He said new tax invoices will be issued in 2017 subsequent to completion of the valuation roll prepared by the Commissioner of Valuations and the assessment rolls done by the Inland Revenue Division. Every property owner is required to submit a return, which will be used by the Valuation Division to calculate the annual rental value, "failing which the division will prepare its own valuation," he said.
Imbert gave the assurance that the law has exemptions for homeowners on the basis of their ability to pay.
From October 20 also, a seven per cent charge will be placed on online purchases that arrive in T&T through courier companies, or that are brought in directly by individuals via air freight.
Imbert said, "The popularity of online purchases has increased significantly over the past few years. Reducing the demand for these items helps to save on foreign exchange and to assist local industry. There are 31 courier companies registered and bonded in T&T and it's estimated the value of packages cleared by these companies exceeds $1 billion annually."
Among relief measures he announced for the least fortunate was that persons whose monthly electricity bill is $300 or lower will be exempt from the first $100 in electricity charges. This begins December 1, 2016.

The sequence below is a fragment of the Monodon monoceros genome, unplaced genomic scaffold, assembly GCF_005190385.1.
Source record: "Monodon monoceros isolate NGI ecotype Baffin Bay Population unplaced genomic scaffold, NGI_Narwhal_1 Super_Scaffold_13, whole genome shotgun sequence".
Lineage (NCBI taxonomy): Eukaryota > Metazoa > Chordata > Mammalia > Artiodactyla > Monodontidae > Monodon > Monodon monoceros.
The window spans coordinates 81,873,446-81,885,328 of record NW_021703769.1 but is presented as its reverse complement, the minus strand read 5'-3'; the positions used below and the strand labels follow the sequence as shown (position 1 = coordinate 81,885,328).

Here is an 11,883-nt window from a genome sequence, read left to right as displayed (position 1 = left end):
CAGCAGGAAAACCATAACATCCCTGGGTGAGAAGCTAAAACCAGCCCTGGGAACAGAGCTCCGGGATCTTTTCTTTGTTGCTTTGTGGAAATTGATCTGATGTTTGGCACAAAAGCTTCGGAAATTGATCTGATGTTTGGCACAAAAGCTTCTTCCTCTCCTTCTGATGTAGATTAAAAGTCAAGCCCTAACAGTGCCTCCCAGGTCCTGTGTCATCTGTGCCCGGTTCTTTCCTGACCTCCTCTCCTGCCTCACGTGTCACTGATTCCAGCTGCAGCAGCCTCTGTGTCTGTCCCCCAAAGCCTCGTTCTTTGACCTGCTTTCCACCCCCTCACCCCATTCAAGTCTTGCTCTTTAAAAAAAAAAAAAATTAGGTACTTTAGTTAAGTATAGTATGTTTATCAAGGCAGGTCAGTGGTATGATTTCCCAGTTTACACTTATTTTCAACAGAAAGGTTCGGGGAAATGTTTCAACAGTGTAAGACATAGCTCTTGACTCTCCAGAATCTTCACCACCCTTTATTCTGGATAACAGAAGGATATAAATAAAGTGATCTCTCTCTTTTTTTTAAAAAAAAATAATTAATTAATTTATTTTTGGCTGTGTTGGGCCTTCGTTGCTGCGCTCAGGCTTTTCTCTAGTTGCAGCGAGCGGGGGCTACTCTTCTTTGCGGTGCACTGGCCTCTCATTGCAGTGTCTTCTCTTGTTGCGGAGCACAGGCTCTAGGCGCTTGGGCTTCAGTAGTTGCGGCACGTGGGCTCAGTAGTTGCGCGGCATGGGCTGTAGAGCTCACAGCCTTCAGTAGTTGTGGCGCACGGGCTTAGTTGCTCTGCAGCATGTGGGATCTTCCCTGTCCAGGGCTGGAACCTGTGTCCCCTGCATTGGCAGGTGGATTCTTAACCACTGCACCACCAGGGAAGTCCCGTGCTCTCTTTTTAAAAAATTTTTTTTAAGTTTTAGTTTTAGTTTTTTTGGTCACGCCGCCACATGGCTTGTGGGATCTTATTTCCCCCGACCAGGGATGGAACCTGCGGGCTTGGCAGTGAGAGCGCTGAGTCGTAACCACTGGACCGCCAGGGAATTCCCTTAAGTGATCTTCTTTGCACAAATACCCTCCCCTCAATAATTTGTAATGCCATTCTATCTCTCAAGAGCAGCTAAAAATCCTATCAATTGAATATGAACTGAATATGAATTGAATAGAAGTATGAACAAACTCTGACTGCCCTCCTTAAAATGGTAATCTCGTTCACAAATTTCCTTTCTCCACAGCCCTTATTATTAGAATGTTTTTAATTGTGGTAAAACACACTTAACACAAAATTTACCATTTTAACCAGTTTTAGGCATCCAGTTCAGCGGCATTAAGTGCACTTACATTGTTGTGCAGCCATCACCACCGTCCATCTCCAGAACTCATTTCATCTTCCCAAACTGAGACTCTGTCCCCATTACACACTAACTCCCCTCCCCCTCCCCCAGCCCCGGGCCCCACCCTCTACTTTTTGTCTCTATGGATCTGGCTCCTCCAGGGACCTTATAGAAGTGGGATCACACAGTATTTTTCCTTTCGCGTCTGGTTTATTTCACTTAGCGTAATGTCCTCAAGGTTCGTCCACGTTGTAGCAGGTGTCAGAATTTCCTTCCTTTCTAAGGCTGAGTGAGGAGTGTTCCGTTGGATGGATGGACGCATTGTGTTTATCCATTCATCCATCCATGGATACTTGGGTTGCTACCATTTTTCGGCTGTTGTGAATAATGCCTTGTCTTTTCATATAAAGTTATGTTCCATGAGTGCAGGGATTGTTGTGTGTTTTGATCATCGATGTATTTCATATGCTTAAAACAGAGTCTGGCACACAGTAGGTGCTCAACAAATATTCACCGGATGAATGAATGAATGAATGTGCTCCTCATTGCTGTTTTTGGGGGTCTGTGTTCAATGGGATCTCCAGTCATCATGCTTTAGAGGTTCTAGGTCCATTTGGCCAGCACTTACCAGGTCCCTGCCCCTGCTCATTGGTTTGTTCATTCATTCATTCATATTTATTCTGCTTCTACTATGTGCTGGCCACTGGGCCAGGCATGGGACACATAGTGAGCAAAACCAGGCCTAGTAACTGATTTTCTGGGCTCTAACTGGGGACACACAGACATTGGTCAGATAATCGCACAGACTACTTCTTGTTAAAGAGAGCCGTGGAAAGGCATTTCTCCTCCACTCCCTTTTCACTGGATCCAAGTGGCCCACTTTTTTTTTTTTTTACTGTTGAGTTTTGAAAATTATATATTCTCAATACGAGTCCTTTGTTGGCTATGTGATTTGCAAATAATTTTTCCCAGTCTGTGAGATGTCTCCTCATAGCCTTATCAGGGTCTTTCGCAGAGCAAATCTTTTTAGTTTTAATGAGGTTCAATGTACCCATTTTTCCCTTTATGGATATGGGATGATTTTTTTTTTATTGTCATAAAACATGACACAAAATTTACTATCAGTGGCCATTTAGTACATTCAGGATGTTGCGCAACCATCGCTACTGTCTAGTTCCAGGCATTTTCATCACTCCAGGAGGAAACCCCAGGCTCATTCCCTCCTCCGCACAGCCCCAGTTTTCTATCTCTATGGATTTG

The highest budgetary allocation again went to National Security ($7.7 billion), although it was 29 per cent less than its allocation last year. Next was Education ($7.3 billion), Health ($6.3 billion), Public Utilities ($3.3 billion), Works & Transport ($2 billion), Rural Development/Local Government ($1.9 billion), Agriculture ($766 million) and Housing ($664 million).
The Tobago House of Assembly received $2.354 billion.
Yesterday's budget theme was "Shaping A Brighter Future–A Blueprint for Transformation and Growth."
Imbert said the Budget continues the fiscal consolidation process geared to bring expenditure into better alignment with available revenues.
The 2017 deficit is projected at $6 billion and Imbert's 2017 package is less than the 2016 Budget of $63 billion, which carried a deficit of $7.3 billion.
The Budget was based on an oil price of US$48 and gas price of US$2.25 per mmbtu.
The 2016 Budget was based on a US$45 price.
Government estimates 2017 revenue at $47.4 billion–$2.5 billion higher than for 2016. The 2017 figure includes estimated yield from the new tax measures.
Other revenue raising measures include sale of shares in First Citizens, TTNGL, Eteck and Trinidad Generation Unlimited, plus a proposed partnership for Lake Asphalt.
Debate continues at 1.30 pm next Thursday with Opposition Leader Kamla Persad-Bissessar's reply.
OTHER BUDGET HIGHLIGHTS
n National talent search to encourage innovative business ideas to be evaluated by a panel of accomplished businessmen. Top five projects receive a $1 million grant.
n VAT exemption for foreign yacht repair services from 2017 first quarter.
n Government recovers $620 million from OAS on Point Fortin highway project; tenders for completion to be issued soon.